The Presidential Election of 1912 Exhibit

This collection of primary source documents is intended to help readers identify and think about some of the key ideas and issues surrounding the U.S. Presidential election of 1912. The 1912 election was a significant event in American history for a number of reasons, representing the high-water mark of the so-called Progressive Era in American electoral politics. This pivotal moment is explained by Jason Jividen in his opening essay, in which he establishes the situation leading into the election year, contextualizes the ideas and personalities in play and conflict, and explains what happened. The exhibit also includes key facts and statistics from the election itself, including an electoral map, and vote counts and popular vote shares in each state. We also included important demographic statistics to help the reader understand the differences and similarities between America then and now.

Grades 10, 11, 12
Executive Branch/Presidency
Primary Sources

The American Presidency: Core Documents

This collection of documents on the presidency begins with Alexander Hamilton’s commentary on the sections of the Constitution related to the executive branch and ends with President Barack Obama’s address to the nation defending his interpretation of executive authority under the Constitution to use force against the Syrian regime. The documents cover the executive’s role and the specific topics of presidential selection, term limits, and impeachment.

Grades 10, 11, 12
Executive Branch/Presidency
Primary Sources

Documents and Debates in American History and Government – Vol. 2, 1865-2009

The Core Documents Collection – Documents and Debates is structured around a series of topics, each based on a question for debate. For each topic, there is a collection of documents that, together, form the basis of argument over that topic – from those who debated it at a given point in American history. Volume One covers 1865-2009.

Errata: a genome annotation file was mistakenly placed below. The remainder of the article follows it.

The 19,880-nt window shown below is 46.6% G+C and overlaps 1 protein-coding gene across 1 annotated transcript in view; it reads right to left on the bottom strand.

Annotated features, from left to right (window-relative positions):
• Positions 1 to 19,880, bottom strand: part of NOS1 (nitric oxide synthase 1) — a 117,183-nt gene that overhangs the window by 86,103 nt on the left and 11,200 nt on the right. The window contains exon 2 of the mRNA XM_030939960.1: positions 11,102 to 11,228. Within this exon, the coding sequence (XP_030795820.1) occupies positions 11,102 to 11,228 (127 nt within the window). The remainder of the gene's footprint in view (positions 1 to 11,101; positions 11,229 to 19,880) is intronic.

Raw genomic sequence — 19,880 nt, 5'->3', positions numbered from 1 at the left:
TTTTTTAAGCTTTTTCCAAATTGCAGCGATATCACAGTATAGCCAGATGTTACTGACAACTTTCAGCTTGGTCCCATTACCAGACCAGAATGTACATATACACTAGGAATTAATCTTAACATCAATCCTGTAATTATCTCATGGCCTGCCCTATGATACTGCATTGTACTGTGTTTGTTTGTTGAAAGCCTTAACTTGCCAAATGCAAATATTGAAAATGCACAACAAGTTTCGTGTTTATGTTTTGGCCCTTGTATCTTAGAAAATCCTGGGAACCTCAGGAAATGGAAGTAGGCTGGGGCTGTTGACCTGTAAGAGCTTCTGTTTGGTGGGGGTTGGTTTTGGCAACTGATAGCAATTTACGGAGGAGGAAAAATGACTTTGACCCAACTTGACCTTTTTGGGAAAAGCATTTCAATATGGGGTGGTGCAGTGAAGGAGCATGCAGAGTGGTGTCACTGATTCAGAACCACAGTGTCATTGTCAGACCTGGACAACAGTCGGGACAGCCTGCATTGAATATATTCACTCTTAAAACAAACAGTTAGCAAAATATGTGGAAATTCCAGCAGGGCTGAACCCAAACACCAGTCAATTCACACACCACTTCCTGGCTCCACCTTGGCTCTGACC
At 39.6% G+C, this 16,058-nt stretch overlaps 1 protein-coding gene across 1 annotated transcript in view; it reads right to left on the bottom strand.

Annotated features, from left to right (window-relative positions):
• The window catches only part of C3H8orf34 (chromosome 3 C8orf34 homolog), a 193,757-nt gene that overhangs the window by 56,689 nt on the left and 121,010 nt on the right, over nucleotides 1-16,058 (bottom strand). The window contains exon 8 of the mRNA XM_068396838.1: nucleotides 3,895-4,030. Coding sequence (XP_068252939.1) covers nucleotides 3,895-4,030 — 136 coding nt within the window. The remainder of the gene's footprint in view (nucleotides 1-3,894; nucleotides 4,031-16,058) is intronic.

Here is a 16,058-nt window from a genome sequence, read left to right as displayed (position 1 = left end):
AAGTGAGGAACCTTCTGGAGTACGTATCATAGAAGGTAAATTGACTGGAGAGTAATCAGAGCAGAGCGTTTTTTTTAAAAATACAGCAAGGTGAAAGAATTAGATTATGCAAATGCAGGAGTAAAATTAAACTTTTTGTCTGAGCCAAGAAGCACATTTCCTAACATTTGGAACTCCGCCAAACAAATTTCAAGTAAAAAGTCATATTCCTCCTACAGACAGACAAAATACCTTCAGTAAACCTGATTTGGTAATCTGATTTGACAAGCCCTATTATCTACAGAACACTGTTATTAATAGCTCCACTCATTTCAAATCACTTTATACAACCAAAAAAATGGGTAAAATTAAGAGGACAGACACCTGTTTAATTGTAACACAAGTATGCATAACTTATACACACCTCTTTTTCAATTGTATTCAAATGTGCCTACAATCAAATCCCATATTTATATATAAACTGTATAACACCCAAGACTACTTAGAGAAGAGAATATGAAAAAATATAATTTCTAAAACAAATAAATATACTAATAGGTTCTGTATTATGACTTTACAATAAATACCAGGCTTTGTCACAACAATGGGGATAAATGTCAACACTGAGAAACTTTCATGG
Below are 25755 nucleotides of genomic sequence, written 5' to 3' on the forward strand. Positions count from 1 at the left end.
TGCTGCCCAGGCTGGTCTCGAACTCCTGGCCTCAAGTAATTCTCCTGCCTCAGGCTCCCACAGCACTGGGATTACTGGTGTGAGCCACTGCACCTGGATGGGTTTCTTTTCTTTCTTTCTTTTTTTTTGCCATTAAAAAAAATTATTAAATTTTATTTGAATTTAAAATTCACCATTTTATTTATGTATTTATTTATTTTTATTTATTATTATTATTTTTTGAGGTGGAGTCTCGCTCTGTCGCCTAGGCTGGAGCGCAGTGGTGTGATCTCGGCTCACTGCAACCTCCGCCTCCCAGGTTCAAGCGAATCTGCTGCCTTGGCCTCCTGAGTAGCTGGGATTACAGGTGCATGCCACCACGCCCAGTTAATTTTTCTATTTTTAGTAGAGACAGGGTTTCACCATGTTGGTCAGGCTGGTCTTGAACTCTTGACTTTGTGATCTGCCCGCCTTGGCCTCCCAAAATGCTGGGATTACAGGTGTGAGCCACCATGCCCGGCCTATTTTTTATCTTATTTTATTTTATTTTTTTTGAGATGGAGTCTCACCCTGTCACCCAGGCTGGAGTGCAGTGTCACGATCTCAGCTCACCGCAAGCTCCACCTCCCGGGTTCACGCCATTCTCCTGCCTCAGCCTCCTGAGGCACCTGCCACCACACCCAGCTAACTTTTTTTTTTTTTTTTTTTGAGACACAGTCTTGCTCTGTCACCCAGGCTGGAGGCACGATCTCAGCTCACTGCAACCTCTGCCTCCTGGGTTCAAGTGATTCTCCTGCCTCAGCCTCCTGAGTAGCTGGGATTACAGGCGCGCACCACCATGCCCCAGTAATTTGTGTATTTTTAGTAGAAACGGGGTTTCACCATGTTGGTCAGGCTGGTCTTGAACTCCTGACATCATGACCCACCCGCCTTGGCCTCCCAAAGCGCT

The goal is to explore a series of critical moments in American history by asking questions for which there are not simple yes/no answers, but instead call for informed discussion and rational debate. The Documents and Debates readers also include appendices of additional documents, and together are a perfect fit for any American History survey course, including AP U.S. History.

Documents and Debates in American History and Government – Vol. 1, 1493-1865

The Core Documents Collection – Documents and Debates is structured around a series of topics, each based on a question for debate. For each topic, there is a collection of documents that, together, form the basis of argument over that topic – from those who debated it at a given point in American history. Volume One covers 1493-1865, and Volume Two covers 1865-2009.
The goal is to explore a series of critical moments in American history by asking questions for which there are not simple yes/no answers, but instead call for informed discussion and rational debate. The Documents and Debates readers also include appendices of additional documents, and together are a perfect fit for any American History survey course, including AP U.S. History.